Will MLB.TV and other online media hurt the “home team”?

Americans are a mobile society. We move around for work, family, and sometimes just to get a fresh start. This used to have an effect on what baseball team you could watch on TV. Based on MLB’s territory rules, you were pretty much guaranteed to see only one team on television depending on where you live. Obviously if you’re in New York, Los Angeles, or the San Francisco Bay area, this wasn’t necessarily the case. However, in recent years, the internet has done wonders to make teams’ territory practically moot.

MLB.TV is a brilliant example of how we can thumb our nose on who our local team happens to be and support whatever team in MLB we want. A subscription allows you watch any out-of-market games that you want for around $120 a year. That allows you stream games live on your phone, tablet, laptop, or desktop. You can pause live games and typically have a choice of which broadcast (home or away) you want. It also allows you to listen to radio broadcasts. It’s a brilliant creation and if I ever move from the metro-Atlanta area, I’ll never be too far from my beloved Braves.

There is a downside to this brilliant technology. It all but eliminates the possibility that local teams will convert new residents into being fans of the local club. For example, a friend of mine just moved to Dallas and is a diehard Braves fan. He naturally already subscribed to MLB.TV and was glowing over the fact that despite being in the heart of Rangers country, his Braves are only a click away. While the state of Texas just gained a resident, the didn’t gain a Rangers fan. I’m sure he’d stop by the Ballpark at Arlington to catch the 2-time reigning AL champs, but he won’t be swapping his Braves cap for a Rangers one anytime soon.

Living in Braves Country prevents me from having to plunk down for a subscription service, but yesterday–undoubtedly as a marketing tool–MLB.TV broadcasted a spring training game between the Braves and Nationals for free. While it wasn’t my first experience watching sports online, the appeal of MLB.TV was undeniable. The quality was superb, they didn’t broadcast ads, and allowed in-game viewing of the box score and play-by-play stats.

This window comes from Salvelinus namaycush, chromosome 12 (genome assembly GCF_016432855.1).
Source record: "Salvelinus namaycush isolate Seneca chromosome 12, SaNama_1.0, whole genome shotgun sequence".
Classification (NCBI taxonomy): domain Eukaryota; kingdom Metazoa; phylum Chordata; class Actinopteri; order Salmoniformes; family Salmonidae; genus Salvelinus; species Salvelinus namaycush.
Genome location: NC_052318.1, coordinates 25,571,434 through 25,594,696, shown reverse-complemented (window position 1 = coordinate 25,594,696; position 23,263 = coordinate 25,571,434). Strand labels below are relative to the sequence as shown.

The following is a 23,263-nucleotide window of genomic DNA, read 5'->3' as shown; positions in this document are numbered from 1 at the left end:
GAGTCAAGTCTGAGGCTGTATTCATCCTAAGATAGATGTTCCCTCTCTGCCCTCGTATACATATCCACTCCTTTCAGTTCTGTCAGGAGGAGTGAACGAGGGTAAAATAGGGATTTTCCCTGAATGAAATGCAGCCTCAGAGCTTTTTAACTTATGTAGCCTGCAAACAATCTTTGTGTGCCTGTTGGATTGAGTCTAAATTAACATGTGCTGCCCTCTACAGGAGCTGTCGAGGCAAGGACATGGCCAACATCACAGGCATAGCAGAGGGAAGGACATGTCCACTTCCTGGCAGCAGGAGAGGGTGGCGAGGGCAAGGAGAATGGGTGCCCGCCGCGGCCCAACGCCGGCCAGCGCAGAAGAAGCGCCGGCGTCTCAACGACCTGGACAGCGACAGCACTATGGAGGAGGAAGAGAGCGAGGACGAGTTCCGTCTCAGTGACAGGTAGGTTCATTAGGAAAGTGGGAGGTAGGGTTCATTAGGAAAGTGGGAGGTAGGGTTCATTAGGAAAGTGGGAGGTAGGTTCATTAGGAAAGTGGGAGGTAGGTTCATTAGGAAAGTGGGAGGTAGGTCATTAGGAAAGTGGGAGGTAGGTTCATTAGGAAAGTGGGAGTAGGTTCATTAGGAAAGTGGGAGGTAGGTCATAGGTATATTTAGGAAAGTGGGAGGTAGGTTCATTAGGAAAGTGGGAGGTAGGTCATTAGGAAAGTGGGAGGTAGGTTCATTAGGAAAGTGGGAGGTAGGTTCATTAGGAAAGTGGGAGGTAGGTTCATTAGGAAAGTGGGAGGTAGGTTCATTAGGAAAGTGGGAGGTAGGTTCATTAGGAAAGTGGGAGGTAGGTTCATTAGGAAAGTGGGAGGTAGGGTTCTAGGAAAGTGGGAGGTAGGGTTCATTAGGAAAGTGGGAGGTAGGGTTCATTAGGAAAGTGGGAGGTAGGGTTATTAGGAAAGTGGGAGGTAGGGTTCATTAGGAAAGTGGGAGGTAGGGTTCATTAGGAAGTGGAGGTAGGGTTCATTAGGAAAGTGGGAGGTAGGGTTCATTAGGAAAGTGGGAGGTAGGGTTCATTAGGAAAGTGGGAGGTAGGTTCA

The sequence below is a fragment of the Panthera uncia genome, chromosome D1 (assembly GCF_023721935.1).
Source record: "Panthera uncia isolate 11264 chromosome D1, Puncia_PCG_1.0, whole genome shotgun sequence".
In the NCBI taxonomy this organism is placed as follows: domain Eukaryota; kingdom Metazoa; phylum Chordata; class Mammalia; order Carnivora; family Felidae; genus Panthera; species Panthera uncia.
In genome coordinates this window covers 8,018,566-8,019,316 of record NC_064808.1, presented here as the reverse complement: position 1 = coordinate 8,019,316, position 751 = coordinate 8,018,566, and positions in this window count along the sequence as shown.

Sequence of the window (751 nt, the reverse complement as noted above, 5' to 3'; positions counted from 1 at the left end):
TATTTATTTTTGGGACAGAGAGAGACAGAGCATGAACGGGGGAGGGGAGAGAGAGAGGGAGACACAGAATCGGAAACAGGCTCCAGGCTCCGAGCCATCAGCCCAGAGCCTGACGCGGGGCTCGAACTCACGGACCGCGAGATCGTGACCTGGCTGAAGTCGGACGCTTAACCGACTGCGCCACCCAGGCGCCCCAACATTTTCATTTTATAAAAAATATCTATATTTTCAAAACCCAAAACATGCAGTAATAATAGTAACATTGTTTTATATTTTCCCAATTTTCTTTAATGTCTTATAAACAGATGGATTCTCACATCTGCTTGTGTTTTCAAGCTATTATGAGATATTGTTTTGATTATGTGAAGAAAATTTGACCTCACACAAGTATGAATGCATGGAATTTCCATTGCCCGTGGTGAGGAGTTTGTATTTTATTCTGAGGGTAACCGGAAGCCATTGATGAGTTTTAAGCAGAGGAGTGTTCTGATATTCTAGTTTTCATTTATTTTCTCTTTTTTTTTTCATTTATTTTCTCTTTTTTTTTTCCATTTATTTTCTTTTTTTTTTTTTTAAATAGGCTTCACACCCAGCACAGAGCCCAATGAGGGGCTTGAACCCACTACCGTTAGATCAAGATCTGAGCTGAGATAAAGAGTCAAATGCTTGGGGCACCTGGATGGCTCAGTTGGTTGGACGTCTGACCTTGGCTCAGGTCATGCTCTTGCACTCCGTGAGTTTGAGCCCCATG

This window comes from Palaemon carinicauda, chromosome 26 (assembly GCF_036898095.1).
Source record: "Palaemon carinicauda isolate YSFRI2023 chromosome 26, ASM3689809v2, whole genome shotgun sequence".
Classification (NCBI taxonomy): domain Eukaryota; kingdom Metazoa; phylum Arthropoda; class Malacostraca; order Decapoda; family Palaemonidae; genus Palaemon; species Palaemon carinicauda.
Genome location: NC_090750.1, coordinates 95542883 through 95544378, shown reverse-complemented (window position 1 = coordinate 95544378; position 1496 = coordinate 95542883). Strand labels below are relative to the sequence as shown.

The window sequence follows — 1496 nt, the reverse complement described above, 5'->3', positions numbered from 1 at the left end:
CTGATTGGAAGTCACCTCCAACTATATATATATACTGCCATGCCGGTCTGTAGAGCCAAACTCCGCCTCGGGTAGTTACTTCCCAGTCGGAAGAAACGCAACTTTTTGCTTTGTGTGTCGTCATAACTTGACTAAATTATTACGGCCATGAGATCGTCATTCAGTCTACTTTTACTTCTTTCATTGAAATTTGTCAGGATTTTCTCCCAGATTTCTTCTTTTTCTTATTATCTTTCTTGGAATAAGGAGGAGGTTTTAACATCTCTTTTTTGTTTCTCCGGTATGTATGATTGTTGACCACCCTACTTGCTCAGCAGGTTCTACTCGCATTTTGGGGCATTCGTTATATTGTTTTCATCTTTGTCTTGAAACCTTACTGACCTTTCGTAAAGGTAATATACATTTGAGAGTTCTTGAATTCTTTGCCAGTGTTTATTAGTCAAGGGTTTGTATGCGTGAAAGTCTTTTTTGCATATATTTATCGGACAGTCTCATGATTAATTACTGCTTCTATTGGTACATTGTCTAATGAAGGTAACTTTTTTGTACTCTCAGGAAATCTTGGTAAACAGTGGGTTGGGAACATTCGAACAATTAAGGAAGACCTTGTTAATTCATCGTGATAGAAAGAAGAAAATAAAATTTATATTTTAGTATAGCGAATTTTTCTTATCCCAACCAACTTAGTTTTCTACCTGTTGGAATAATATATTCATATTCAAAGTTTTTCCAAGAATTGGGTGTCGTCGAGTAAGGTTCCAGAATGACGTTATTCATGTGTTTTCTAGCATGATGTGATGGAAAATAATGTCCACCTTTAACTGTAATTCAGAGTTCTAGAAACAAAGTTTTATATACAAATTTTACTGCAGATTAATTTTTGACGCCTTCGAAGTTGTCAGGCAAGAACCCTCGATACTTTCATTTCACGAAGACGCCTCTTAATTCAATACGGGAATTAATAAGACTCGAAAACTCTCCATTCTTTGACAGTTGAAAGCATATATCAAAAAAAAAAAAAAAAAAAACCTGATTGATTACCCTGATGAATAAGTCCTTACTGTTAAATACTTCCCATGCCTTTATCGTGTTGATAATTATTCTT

It might hurt people converting and rooting for their new home team, but it keeps you far more connected to your original home team than simply seeing highlights on Sportscenter or reading the box score in the newspaper.

MLB.TV and other online subscription services may hurt cities convert their new residents, but it keeps us connected to home and that’s not necessarily a bad thing.

Let’s play ball!

Lastly, just want to see a small word on Chipper Jones, who after 18 seasons in the big leagues, and what’s been a Hall of Fame career, announced that he is retiring following the 2012 season. Jones is a once in a generation player, who will go down as one of the greatest switch hitters of all time and certainly one of the top third basemen of all time. He was an offensive juggernaut for the Braves and did it all cleanly in the middle of the Steroids Era. He’s a career .300 hitter, with over 450 home runs, and nearly 2,400 hits. Chipper was the 1999 MVP, finished second in Rookie of the Year voting in 1995, and was a much heralded number one pick by the Braves in 1990. We can’t forget that in 2008 Jones won the NL batting title, hitting .364 and whopping .470 OBP.  He’s restructured his contract multiple times to allow the Braves to spend money on other players and has become an ambassador for the game. While he’s in the twilight of his playing career, Chipper’s impact on the game will continue for years to come.

Thanks for the memories Chipper. Now let’s win it all in 2012 and send you out the way you came in: a World Series champion.


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